DISPOSAL: Spot removers and larger amounts of solvent-based cleaners.
Spot removers and more than one cup of their solvent-based cleaners should be taken to a household hazardous waste collection for proper disposal. Call the St. Clair County Resource Recovery Office at (810) 985-2443 for collection dates and times. Until then, store the cleaner carefully in an area away form children and pets as well as sources of spars or flames.

DISPOSAL: Corrosive cleaners.
Very small quantities-less than one cup (8 ounces)-of corrosive household cleaners in liquid form and toilet bow crystals can be flushed down the toilet with lots of water if your house is connected to a sanitary sewer system. When flushing the corrosive material, pour it very slowly and be extremely careful not to allow the chemical to contact your skin or eyes. Wear rubber gloves, a long sleeve shirt, long pants and goggles for eye protection.

If your house has a backyard septic tank, take small quantities of liquid corrosive cleaners to a house that is connected to a sanitary sewer system for disposal.

Larger quantities of corrosive cleaners and solid forms of these cleaners-like drain cleaner crystals-should be taken to a household hazardous waste collection for proper disposal.

DISPOSAL: Other cleaners.
Cleaners that are not corrosive and do not contain solvents can be flushed into a sanitary sewer system if they are liquid, or thrown in the trash if they are solid. Never mix cleaners containing ammonia with those containing bleach-a very toxic gas will be produced.

Disposal of some household cleaners can be an environmental hazard. Other cleaners, although not an environmental threat, are expensive. You can help protect St. Clair County's environment and save money by being a smart consumer.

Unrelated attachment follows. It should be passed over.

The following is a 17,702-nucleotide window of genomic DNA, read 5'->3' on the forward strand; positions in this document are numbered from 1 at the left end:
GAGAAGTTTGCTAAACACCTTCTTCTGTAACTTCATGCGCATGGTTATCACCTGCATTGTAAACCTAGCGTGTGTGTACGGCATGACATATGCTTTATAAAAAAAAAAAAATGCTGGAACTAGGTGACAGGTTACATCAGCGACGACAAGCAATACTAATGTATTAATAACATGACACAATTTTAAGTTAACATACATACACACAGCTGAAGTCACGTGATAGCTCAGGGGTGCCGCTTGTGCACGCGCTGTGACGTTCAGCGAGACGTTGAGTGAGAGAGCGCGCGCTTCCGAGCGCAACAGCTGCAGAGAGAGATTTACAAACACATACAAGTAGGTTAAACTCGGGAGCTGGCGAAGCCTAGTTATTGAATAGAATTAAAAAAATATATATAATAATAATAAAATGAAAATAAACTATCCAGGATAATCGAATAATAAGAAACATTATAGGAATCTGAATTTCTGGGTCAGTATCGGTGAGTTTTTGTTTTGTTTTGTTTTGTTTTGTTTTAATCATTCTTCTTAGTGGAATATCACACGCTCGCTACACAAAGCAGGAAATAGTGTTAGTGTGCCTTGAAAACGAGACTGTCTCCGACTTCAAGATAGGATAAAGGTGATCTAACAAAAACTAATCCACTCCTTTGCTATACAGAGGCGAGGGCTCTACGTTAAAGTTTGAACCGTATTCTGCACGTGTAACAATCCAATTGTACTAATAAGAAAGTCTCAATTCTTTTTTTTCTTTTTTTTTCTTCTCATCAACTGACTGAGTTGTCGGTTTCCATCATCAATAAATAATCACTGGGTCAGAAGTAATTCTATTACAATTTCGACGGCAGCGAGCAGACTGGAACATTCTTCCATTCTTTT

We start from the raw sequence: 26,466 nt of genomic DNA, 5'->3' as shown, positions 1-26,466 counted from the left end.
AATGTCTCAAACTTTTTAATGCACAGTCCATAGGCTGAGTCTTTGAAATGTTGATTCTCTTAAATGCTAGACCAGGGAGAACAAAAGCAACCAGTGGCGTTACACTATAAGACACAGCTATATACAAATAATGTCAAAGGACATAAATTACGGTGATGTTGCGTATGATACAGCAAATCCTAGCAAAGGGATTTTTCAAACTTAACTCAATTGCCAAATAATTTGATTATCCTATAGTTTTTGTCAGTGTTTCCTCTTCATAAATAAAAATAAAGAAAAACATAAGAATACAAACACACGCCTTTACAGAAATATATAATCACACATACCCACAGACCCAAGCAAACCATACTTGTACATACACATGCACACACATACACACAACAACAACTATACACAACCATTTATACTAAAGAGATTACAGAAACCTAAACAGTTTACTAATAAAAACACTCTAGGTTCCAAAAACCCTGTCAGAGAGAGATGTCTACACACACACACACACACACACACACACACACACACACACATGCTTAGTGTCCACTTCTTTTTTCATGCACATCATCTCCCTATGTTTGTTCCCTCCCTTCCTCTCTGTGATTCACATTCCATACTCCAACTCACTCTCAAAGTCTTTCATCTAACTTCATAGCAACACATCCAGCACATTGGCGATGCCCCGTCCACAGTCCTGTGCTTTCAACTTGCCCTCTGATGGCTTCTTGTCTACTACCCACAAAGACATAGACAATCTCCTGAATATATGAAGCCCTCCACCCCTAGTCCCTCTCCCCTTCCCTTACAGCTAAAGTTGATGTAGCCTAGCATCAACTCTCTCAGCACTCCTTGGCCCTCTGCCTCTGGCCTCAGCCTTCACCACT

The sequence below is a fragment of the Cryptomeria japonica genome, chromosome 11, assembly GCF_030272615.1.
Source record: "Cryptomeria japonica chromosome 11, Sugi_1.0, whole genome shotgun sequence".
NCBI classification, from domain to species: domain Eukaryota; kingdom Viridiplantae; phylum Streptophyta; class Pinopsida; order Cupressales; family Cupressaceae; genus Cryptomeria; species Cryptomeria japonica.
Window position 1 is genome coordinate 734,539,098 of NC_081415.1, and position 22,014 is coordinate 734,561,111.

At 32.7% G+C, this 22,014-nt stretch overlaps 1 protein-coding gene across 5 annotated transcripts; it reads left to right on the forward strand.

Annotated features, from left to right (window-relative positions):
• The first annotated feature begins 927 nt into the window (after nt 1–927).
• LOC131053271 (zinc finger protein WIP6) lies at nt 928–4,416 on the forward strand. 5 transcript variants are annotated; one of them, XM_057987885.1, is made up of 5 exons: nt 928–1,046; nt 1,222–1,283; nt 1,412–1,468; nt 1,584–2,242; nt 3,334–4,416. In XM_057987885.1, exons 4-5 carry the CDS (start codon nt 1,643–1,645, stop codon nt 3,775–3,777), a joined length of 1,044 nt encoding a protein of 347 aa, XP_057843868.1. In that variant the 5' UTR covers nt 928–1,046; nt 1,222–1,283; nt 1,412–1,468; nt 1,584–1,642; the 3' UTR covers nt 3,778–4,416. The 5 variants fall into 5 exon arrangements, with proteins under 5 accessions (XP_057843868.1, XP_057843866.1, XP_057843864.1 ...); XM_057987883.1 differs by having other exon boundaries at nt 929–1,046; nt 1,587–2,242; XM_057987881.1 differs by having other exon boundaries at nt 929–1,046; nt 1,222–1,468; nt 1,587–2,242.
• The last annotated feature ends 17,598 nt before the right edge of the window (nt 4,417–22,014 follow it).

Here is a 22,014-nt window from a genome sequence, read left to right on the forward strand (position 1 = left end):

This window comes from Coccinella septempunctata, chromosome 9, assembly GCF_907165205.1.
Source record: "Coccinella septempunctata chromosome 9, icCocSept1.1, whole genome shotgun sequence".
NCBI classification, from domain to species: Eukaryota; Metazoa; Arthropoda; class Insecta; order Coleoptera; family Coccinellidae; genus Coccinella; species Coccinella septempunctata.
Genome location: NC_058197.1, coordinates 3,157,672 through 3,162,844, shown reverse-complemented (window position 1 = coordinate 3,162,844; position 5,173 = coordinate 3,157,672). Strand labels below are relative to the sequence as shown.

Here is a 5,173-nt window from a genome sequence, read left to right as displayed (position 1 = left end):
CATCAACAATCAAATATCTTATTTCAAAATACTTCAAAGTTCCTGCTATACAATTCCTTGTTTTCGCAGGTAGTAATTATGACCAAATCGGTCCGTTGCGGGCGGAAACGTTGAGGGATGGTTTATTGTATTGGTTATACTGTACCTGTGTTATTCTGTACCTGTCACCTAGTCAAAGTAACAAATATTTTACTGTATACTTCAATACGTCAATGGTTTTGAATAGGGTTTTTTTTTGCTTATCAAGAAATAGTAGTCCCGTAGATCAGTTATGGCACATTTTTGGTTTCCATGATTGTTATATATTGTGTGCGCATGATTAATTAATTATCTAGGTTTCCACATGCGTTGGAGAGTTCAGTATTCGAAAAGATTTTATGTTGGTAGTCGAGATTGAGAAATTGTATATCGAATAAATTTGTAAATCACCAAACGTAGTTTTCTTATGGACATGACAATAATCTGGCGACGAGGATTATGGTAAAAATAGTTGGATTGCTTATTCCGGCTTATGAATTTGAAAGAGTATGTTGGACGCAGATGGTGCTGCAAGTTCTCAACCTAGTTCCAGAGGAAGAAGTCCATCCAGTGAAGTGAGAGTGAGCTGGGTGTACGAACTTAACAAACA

Use up leftover cleaners before you buy more.

Buy only the cleaners that you really need. You don't need a different cleaner for each job.

Try using non-hazardous alternatives for household cleaner. Mixed with water, common kitchen ingredients like vinegar or baking soda, are effective general-purpose cleaner. The St. Clair County Resource Recovery Office has brochures with various alternative recipes available upon request. Or check with your local library or bookstore for further resources.

Please note: If you have a septic system, be advised that you should not dispose of any household cleaners down the drain because of the risk of destroying the bacteria that makes the system function instead, dispose of these non-hazardous liquid products by taking them to a relative, neighbor or friend's house that is connected to a sanitary sewer system.

Contact Information

Environmental Services Department
6779 Smiths Creek Road
Smiths Creek, MI 48074

Phone: Smiths Creek Landfill (810) 985-2443
Household Hazardous Waste     (810) 985-2443
Recycling (810) 985-2443
Fax: (810) 367-3062
Email: Environmental Services
Hours of Operation: Monday - Friday: 7:30 a.m. to 4:00 p.m.
Saturday: 8:00 a.m. to 1:00 p.m.
Solid Waste & Recycling Status: